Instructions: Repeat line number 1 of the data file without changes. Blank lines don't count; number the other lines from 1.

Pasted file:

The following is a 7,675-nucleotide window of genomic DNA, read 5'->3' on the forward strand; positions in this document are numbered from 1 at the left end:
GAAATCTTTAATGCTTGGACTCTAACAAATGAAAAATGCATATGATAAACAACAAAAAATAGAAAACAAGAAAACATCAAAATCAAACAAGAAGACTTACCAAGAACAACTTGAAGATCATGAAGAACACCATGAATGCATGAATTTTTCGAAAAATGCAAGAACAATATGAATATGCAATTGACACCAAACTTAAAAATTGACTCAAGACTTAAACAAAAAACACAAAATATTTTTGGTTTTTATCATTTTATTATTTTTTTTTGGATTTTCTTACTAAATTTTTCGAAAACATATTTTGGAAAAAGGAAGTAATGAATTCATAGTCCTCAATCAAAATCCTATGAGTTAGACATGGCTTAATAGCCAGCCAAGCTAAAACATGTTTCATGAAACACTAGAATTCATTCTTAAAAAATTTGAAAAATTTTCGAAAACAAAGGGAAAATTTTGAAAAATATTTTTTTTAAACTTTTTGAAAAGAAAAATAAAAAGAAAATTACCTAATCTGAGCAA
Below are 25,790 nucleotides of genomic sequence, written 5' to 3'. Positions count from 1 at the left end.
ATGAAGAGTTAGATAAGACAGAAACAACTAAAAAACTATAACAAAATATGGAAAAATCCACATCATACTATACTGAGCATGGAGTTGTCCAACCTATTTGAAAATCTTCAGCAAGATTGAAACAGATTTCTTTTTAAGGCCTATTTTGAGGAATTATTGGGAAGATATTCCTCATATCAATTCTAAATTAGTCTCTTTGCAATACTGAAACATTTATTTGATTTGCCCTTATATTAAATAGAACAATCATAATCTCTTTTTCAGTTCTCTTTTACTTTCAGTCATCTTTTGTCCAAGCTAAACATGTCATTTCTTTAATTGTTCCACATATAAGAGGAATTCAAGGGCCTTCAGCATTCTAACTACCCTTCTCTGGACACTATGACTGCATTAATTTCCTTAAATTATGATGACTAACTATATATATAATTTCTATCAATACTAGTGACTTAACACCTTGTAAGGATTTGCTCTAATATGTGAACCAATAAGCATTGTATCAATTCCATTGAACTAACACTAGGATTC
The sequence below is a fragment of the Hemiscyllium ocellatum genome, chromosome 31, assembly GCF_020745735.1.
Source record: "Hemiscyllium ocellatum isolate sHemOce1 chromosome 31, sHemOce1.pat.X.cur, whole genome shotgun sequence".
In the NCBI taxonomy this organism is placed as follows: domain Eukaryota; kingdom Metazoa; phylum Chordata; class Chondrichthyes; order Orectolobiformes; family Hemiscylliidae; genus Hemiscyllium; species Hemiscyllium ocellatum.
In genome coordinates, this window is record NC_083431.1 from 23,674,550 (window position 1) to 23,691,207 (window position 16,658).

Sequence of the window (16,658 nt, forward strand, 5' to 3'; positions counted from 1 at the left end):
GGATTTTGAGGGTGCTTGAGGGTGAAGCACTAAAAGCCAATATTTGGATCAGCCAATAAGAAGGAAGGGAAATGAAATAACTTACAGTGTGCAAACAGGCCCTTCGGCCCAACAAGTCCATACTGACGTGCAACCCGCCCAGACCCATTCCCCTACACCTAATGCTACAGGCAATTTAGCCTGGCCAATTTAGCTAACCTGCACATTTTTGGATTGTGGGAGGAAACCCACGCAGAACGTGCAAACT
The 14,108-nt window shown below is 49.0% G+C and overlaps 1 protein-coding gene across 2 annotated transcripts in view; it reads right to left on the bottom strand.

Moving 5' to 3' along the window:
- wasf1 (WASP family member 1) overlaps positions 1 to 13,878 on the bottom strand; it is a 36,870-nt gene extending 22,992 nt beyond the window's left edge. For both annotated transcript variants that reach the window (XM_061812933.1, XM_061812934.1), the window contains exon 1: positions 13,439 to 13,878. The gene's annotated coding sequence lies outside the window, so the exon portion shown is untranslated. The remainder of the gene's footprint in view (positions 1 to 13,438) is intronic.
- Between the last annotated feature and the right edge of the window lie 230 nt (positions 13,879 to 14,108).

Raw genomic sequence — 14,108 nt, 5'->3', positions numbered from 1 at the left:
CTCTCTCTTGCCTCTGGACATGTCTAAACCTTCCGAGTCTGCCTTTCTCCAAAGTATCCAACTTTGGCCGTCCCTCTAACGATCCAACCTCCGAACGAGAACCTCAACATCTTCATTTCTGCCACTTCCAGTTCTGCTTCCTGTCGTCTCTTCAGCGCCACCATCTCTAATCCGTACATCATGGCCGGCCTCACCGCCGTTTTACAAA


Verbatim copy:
The following is a 7,675-nucleotide window of genomic DNA, read 5'->3' on the forward strand; positions in this document are numbered from 1 at the left end: